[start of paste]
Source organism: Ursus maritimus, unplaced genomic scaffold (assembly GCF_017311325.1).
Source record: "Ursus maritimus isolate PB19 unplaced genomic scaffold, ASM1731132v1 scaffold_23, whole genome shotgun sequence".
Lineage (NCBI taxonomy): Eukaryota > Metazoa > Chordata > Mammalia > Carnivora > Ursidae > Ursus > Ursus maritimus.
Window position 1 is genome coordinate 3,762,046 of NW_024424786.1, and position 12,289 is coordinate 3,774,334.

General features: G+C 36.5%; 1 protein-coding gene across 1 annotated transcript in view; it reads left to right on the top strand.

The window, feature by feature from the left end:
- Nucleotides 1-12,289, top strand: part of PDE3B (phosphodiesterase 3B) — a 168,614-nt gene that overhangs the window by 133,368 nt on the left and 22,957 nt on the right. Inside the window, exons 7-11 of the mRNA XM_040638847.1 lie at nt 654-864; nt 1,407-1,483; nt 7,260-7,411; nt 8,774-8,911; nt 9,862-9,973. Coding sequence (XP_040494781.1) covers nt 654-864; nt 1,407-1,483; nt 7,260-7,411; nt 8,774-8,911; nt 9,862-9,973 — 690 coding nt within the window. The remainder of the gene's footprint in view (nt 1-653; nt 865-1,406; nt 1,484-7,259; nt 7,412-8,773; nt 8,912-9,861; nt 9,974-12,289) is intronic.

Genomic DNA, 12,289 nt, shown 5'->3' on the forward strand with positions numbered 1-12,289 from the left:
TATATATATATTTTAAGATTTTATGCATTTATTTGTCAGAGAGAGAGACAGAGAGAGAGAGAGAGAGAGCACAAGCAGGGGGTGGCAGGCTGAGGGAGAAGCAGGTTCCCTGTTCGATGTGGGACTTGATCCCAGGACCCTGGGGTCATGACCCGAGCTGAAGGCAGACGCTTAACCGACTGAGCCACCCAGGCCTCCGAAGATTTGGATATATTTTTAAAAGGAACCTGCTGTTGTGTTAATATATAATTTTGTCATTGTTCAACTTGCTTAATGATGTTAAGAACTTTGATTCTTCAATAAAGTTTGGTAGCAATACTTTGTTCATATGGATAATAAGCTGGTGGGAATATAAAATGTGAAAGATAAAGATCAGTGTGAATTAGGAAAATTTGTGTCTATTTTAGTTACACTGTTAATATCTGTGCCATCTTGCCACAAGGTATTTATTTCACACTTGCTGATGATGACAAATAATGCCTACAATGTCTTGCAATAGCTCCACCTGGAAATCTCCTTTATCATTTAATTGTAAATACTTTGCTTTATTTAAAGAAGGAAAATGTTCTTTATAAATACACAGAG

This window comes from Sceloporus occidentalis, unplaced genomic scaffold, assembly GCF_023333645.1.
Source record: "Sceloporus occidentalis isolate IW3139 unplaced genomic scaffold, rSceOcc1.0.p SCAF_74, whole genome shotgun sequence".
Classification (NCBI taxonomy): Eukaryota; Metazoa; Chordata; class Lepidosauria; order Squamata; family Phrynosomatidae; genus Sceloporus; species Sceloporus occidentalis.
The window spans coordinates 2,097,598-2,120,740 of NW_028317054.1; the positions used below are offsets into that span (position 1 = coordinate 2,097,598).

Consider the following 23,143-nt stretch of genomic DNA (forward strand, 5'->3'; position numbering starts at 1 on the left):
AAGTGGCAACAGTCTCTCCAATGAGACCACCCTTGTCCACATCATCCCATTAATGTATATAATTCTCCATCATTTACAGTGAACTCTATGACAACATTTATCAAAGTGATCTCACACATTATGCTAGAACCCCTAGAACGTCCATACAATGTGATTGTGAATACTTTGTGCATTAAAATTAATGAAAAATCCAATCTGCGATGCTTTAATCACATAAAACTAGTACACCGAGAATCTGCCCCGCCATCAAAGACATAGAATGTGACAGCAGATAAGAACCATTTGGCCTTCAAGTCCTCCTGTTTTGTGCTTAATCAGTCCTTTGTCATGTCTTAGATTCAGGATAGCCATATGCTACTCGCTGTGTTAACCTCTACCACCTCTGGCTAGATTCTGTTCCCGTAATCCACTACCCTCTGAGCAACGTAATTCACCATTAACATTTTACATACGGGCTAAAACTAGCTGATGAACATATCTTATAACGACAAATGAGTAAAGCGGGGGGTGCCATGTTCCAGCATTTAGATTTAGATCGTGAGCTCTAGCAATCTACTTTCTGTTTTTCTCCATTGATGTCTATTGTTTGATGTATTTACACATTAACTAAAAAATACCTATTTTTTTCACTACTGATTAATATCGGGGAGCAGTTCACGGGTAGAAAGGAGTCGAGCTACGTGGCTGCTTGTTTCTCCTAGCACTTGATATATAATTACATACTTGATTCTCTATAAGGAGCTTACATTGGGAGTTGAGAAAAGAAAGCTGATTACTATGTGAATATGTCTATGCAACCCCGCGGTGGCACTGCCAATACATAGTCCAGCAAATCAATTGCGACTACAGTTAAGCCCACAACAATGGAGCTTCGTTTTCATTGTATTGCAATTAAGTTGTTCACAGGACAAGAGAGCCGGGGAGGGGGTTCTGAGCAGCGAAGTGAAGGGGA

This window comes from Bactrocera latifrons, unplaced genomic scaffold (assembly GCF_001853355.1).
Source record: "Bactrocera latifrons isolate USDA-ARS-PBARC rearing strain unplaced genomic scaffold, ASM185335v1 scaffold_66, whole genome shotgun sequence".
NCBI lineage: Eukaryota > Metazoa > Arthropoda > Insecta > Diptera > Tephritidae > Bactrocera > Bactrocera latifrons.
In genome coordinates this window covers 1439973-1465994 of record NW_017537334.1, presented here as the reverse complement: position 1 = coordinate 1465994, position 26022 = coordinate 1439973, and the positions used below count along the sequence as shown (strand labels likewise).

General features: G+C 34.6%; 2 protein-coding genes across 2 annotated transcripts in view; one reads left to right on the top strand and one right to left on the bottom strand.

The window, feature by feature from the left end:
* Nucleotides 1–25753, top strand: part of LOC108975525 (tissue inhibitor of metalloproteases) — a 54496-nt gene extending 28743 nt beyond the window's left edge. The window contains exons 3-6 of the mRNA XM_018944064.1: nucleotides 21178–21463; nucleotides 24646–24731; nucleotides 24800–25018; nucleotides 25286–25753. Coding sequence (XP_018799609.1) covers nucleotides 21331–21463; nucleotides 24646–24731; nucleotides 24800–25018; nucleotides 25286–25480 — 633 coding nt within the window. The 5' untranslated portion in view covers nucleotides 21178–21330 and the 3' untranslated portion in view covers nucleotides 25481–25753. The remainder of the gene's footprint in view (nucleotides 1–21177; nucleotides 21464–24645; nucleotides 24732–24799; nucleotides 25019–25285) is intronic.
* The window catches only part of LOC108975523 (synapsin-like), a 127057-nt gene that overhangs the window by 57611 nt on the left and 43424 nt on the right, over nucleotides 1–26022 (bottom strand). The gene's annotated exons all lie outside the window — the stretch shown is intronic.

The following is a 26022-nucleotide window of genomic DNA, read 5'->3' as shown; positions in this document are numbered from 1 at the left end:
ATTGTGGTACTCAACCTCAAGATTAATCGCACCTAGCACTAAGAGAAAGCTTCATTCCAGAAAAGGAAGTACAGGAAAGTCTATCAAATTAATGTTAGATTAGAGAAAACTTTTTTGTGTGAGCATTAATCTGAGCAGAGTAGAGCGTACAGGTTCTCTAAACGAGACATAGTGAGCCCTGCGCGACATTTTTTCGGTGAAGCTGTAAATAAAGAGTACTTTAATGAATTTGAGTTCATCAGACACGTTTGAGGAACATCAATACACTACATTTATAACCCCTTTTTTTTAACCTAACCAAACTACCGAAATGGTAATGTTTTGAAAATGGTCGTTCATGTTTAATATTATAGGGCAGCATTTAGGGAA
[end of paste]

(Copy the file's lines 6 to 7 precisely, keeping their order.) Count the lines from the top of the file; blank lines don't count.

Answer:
The window, feature by feature from the left end:
- Nucleotides 1-12,289, top strand: part of PDE3B (phosphodiesterase 3B) — a 168,614-nt gene that overhangs the window by 133,368 nt on the left and 22,957 nt on the right. Inside the window, exons 7-11 of the mRNA XM_040638847.1 lie at nt 654-864; nt 1,407-1,483; nt 7,260-7,411; nt 8,774-8,911; nt 9,862-9,973. Coding sequence (XP_040494781.1) covers nt 654-864; nt 1,407-1,483; nt 7,260-7,411; nt 8,774-8,911; nt 9,862-9,973 — 690 coding nt within the window. The remainder of the gene's footprint in view (nt 1-653; nt 865-1,406; nt 1,484-7,259; nt 7,412-8,773; nt 8,912-9,861; nt 9,974-12,289) is intronic.